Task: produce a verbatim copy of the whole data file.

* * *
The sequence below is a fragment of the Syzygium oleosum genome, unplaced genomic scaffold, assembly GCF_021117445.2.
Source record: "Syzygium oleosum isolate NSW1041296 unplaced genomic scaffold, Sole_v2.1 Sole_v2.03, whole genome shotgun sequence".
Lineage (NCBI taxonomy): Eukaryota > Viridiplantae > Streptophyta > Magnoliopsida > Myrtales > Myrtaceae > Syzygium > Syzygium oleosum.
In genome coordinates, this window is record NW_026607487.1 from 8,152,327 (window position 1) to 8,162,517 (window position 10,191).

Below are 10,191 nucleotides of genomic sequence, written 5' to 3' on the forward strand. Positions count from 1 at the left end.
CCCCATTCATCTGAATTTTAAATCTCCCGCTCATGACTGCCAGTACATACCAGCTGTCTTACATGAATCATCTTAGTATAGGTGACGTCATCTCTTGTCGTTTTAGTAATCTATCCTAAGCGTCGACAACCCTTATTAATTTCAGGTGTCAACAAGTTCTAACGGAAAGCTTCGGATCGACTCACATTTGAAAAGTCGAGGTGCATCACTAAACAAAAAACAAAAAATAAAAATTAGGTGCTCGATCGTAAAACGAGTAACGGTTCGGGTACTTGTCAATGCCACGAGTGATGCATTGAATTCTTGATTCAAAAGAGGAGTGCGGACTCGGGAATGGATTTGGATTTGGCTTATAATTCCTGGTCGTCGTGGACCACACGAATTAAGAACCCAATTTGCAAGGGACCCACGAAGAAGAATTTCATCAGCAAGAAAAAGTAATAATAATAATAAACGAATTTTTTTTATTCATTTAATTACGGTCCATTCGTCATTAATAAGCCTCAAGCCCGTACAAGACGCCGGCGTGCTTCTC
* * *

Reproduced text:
The sequence below is a fragment of the Syzygium oleosum genome, unplaced genomic scaffold, assembly GCF_021117445.2.
Source record: "Syzygium oleosum isolate NSW1041296 unplaced genomic scaffold, Sole_v2.1 Sole_v2.03, whole genome shotgun sequence".
Lineage (NCBI taxonomy): Eukaryota > Viridiplantae > Streptophyta > Magnoliopsida > Myrtales > Myrtaceae > Syzygium > Syzygium oleosum.
In genome coordinates, this window is record NW_026607487.1 from 8,152,327 (window position 1) to 8,162,517 (window position 10,191).

Below are 10,191 nucleotides of genomic sequence, written 5' to 3' on the forward strand. Positions count from 1 at the left end.
CCCCATTCATCTGAATTTTAAATCTCCCGCTCATGACTGCCAGTACATACCAGCTGTCTTACATGAATCATCTTAGTATAGGTGACGTCATCTCTTGTCGTTTTAGTAATCTATCCTAAGCGTCGACAACCCTTATTAATTTCAGGTGTCAACAAGTTCTAACGGAAAGCTTCGGATCGACTCACATTTGAAAAGTCGAGGTGCATCACTAAACAAAAAACAAAAAATAAAAATTAGGTGCTCGATCGTAAAACGAGTAACGGTTCGGGTACTTGTCAATGCCACGAGTGATGCATTGAATTCTTGATTCAAAAGAGGAGTGCGGACTCGGGAATGGATTTGGATTTGGCTTATAATTCCTGGTCGTCGTGGACCACACGAATTAAGAACCCAATTTGCAAGGGACCCACGAAGAAGAATTTCATCAGCAAGAAAAAGTAATAATAATAATAAACGAATTTTTTTTATTCATTTAATTACGGTCCATTCGTCATTAATAAGCCTCAAGCCCGTACAAGACGCCGGCGTGCTTCTC